Atlanta’s Chick-fil-A Bowl to add ‘Peach’ back to name

Coach Kevin Sumlin and the Texas A&M Aggies captured the 2013 Chick-fil-A Bowl trophy with a win over Duke. The bowl game will change its name back to the Chick-Fil-A Peach Bowl starting this upcoming season.

Paul Abell/Paul Abell-USA TODAY Sports

In a move aimed to further secure Atlanta’s place in college football’s new four-team playoffs, the city’s bowl game will add "Peach" back to its name for the first time since 2006.

The bowl game’s official title will revert to the Chick-fil-A Peach Bowl.

The change was necessary following last April’s ruling by the new playoffs’ organizers that Atlanta would become one of six rotating sites for the national semifinals. As a part of that decision, the Chick-fil-A Bowl was expected to follow the traditional title-corporate sponsor model set in place for the other five sites: the Allstate Sugar Bowl, Discover Orange Bowl, AT&T Cotton Bowl, Tostitos Fiesta Bowl and the Rose Bowl presented by Vizio.

FOX Sports South reported the news of the bowl’s rebranding in January, and it was confirmed by the Atlanta Journal-Constitution on Friday.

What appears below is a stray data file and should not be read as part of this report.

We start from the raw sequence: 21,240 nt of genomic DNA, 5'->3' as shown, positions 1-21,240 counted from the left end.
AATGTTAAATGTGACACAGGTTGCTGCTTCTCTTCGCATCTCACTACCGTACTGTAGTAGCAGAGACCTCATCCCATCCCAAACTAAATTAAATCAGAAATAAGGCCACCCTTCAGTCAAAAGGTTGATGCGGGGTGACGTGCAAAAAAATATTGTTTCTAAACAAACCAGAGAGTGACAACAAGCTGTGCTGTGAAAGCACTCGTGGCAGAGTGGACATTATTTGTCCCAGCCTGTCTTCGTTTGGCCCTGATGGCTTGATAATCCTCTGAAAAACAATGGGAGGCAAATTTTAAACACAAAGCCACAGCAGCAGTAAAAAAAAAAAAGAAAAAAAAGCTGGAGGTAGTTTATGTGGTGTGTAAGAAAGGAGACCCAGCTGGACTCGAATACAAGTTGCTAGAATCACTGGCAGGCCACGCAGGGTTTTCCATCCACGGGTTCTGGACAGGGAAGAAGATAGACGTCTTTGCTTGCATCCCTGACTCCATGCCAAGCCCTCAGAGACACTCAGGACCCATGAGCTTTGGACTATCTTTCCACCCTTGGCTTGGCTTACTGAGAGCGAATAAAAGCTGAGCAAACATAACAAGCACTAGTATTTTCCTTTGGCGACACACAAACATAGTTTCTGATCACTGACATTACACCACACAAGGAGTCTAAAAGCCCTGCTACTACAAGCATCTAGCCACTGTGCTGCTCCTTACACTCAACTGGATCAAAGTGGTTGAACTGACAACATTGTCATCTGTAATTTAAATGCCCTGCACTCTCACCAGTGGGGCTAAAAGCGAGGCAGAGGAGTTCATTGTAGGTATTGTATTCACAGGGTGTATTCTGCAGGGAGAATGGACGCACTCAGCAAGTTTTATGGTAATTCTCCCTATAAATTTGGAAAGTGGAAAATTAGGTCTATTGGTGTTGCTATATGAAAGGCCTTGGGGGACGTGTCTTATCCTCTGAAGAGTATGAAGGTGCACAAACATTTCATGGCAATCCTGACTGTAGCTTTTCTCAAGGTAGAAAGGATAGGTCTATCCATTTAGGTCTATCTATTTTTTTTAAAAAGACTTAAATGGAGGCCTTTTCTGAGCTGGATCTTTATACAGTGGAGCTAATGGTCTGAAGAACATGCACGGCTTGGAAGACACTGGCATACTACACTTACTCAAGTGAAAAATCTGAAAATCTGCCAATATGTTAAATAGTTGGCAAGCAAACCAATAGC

Other options were considered, but the bowl eventually opted to keep with tradition.

"At the end of the day, the preponderance of our board was supportive when this name was listed against any other name that was put on the board," bowl president Gary Stokan told the AJC. " … We undertook research to find out what is the best name and how it fits with the bowl. That’€™s how we got back to Peach. We felt it was important to the fans, to the staff and to the volunteers who have committed to the bowl through the years. So we paid homage to the history and the tradition of the bowl."

College football’s new playoff system replaces the Bowl Championship Series, a system that was in place starting with the 1998 season, as the way the Football Bowl Subdivision decides its national champion. The new system is expected to be a lucrative venture for the NCAA, its partner TV networks, FBS university athletic programs and, of course, the event’s host cities, so it’s no surprise that Atlanta’s bowl fell in line to join the ranks of college football’s newly-minted elite bowls.

The Chick-fil-A Peach Bowl is back for the first time in eight seasons, and it has plans to be bigger than ever.